Figure 1
figure 1

Trial structure and experimental conditions. Stimuli were presented in Hebrew unpointed script (the standard form of presentation for adult readers), in white font on a gray background. Participants performed a word detection task (push a button when the stimulus is an existing word in Hebrew, and do not respond otherwise). Stimulus condition is denoted by frame color: Invented-root pseudowords (blue), Real-root pseudowords (red) and Words (gray) which served as targets in this task. No colors were used in the actual stimuli. The phonetic transcription of each stimulus is presented below it, with the root letters in uppercase. The full list of stimuli may be obtained from the authors.


Behavioral task performance

Participants performed the word detection task at high accuracy (96% ± 2.5%; N = 16). We chose this task to avoid task-related motor responses during pseudoword trials, which were the focus of our analysis (see Methods). A paired t-test revealed a significant difference in false alarm levels (i.e., wrong “word” responses to pseudoword stimuli, t(15) = 5.19; p < 0.001), such that more errors were made for Real-root pseudowords (10.5% ± 7.8) compared to Invented-root pseudowords (1.7% ± 1.5; See Supplementary Figure S1 for individual error rates of all subjects). This finding establishes MIE at the behavioral level in the current sample, and generalizes it across tasks from the classically used lexical decision task to the word detection task used here.

The effect of morphological structure on microsaccade inhibition

Eye tracking analyses were conducted after excluding false alarm trials (pseudowords wrongly classified as words) to ensure that the results are free from motor artifacts evoked by button presses (exclusion rate ranged across subjects from 1% to 14%, with an average of 6%). We first analyzed the microsaccade-rate modulation, time locked to stimulus onset (Fig. 2). All conditions showed a clear inhibition prior to stimulus onset, presumably reflecting stimulus anticipation based on the fixed SOA. This inhibition was followed by a sharp increase in microsaccade-rate around 300 ms post-stimulus, in accordance with prior measurements using perceptual manipulations (e.g. ref. 10). Critically, release from inhibition was faster and reached a higher peak-rate for Invented-root pseudowords compared to Real-root pseudowords (for statistical analysis see Fig. 3 and accompanying text). This effect suggests that readers extract and process the root while they process written Hebrew stimuli. Importantly, the difference between real and invented pseudowords is unlikely to be explained through orthographic similarity to real words, because this factor was carefully controlled and equated between the conditions (see Methods and Table 1).

Figure 2
figure 2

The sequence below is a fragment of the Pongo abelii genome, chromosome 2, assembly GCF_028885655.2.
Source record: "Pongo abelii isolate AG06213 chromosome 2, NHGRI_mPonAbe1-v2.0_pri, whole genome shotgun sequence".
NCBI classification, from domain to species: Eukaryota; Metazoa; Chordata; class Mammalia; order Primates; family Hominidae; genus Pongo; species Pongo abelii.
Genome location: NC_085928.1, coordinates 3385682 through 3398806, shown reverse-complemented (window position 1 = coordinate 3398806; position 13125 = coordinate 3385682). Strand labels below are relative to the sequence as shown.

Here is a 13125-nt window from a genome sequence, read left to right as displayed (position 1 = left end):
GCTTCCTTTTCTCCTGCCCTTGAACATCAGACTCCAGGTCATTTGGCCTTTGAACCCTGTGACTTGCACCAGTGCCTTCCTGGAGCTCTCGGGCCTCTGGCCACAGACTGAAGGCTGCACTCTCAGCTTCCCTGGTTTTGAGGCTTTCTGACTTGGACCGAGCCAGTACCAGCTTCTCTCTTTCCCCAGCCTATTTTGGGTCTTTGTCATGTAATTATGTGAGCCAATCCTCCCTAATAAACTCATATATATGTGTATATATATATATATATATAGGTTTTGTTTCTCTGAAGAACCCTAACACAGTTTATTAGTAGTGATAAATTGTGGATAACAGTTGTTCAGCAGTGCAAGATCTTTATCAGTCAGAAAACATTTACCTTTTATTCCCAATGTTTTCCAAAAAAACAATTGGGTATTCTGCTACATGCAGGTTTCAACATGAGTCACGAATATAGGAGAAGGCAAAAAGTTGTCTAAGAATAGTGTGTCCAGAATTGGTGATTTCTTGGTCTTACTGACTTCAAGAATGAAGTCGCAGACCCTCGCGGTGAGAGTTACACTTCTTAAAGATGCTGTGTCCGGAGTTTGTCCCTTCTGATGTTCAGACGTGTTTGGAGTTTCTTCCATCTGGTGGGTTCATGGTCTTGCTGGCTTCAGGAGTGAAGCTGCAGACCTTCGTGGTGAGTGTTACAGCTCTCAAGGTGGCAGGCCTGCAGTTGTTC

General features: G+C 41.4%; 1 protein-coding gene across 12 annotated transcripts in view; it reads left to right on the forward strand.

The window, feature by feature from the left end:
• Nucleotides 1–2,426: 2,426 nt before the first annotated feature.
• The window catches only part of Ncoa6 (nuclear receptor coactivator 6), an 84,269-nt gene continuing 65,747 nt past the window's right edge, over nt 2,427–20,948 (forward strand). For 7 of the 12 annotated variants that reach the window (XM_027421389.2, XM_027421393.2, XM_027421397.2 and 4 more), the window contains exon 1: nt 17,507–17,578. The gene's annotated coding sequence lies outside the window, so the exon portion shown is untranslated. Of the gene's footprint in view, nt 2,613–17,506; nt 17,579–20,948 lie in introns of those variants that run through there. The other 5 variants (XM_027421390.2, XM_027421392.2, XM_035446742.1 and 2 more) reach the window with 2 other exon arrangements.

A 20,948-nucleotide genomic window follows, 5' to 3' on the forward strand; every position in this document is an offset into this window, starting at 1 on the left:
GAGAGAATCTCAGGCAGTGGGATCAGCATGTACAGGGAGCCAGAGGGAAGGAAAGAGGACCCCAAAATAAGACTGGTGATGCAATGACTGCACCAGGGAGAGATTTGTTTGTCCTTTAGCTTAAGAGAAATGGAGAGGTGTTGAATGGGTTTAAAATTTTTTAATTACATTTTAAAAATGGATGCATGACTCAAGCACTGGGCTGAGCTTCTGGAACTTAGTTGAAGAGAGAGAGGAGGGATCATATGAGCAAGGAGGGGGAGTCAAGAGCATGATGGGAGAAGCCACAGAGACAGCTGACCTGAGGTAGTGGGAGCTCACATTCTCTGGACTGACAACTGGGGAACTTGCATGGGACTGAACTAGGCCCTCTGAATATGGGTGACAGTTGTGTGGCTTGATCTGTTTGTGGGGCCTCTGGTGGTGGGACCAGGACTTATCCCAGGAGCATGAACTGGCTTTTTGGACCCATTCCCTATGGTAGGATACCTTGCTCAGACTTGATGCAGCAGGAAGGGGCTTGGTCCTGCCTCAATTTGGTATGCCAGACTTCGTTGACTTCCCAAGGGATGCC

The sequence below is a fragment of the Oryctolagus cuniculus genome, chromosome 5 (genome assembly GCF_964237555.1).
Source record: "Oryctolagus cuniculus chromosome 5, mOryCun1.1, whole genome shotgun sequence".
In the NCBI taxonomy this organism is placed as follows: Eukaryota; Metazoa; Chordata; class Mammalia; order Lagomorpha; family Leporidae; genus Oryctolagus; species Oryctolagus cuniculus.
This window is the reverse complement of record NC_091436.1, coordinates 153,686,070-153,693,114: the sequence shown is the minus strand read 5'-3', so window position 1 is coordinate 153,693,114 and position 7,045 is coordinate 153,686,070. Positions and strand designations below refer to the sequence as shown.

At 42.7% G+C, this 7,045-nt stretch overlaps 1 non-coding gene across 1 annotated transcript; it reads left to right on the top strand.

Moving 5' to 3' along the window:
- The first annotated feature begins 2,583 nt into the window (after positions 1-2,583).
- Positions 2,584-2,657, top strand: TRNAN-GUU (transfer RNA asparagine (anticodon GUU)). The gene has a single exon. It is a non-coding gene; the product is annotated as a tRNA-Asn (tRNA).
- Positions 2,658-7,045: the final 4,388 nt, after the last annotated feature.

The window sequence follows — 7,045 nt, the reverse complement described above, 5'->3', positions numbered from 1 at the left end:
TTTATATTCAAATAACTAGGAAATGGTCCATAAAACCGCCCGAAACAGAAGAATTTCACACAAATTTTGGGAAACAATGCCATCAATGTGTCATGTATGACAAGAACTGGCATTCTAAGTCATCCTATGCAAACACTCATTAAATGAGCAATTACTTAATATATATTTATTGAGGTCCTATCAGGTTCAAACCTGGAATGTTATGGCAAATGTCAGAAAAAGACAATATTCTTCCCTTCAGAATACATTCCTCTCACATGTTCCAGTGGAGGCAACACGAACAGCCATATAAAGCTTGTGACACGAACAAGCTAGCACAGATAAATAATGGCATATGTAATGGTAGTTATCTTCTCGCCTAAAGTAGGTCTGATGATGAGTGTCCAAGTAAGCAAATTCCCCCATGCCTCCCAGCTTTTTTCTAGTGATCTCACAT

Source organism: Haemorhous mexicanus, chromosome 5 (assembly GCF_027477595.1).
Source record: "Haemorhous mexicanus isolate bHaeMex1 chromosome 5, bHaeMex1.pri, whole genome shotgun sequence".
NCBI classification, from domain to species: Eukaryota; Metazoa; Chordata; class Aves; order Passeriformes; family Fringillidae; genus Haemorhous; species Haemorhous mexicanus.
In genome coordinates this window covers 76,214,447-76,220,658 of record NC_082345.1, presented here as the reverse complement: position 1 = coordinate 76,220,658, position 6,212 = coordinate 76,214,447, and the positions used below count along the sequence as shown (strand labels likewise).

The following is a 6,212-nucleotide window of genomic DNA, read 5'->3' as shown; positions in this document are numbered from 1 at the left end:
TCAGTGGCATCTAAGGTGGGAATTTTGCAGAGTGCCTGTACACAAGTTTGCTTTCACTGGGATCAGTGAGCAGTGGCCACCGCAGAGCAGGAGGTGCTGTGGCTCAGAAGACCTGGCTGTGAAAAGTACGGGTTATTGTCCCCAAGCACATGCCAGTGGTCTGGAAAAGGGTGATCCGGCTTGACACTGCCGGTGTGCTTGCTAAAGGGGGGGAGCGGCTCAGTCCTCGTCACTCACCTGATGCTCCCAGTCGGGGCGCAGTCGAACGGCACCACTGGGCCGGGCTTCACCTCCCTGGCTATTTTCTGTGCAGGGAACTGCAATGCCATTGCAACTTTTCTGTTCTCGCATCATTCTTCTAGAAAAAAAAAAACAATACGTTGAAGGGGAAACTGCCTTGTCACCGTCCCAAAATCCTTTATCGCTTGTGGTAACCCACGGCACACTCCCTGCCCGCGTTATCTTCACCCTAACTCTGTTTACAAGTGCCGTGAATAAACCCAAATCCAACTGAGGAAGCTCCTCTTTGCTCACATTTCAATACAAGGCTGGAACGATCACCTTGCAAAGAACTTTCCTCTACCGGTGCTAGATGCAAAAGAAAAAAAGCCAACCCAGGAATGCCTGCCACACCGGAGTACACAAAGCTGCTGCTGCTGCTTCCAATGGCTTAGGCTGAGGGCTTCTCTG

Microsaccade rate modulation. (a) Raster plots of microsaccades in a single subject (female, 24y) for Invented-root pseudowords (blue), Real-root pseudowords (red) and Words (gray). Each row represents a single trial. Each circle represents a single microsaccade, with circle diameter proportional to microsaccade magnitude. For visualization, all pseudoword trials (N = 240 trials per condition) but only half of the word trials (N = 240) are displayed. (b) Average microsaccade rate modulation curves. Data were averaged, per condition, across all trials and all subjects. Error bars denote standard error of the mean across all trials in each condition. Time zero represents stimulus onset. Shaded blue area illustrates the time window (200–900 ms) used for subsequent analyses.

Figure 3
figure 3

The effect of morphological structure on microsaccade inhibition. msRT is presented for each condition (same color scheme as in Fig. 2). Only trials that included a microsaccade in the specified time window (200–900 ms) were included in the calculation (about 67% of the trials in each condition). Data were normalized (de-meaned) per subject, averaged across subjects (N = 16) and adjusted by adding the group grand-average (see Methods). Error bars denote standard errors across subjects. Microsaccades in Real-root trials were significantly delayed compared to Invented-root trials (nonparametric permutation test). *p < 0.001.

Table 1 Orthographic properties of pseudoword stimuli equated between the two experimental conditions.

Rate modulation curves are highly sensitive to the choice of smoothing parameters used to generate them from the raw data. We therefore used these curves mainly for visualization and initial data exploration. To better quantify microsaccade timing, we extracted, for each trial, the microsaccade response time (msRT), which is the latency of the first microsaccade following stimulus onset (see Methods, see also refs 10 and 21). Mean msRT for each condition is shown in Fig. 3. This analysis confirmed that real roots induced a significant delay of 28 ms in microsaccade occurrence for Real-root pseudowords compared to Invented-root pseudowords (p < 0.001, nonparametric permutation test). A parallel analysis limiting the magnitude of microsaccades to 1° yielded similar results (see Supplementary Figs S23). These results suggest that microsaccade-inhibition was modulated by the occurrence of the root morpheme within the pseudoword stimuli.

The effect of morphological structure on blink inhibition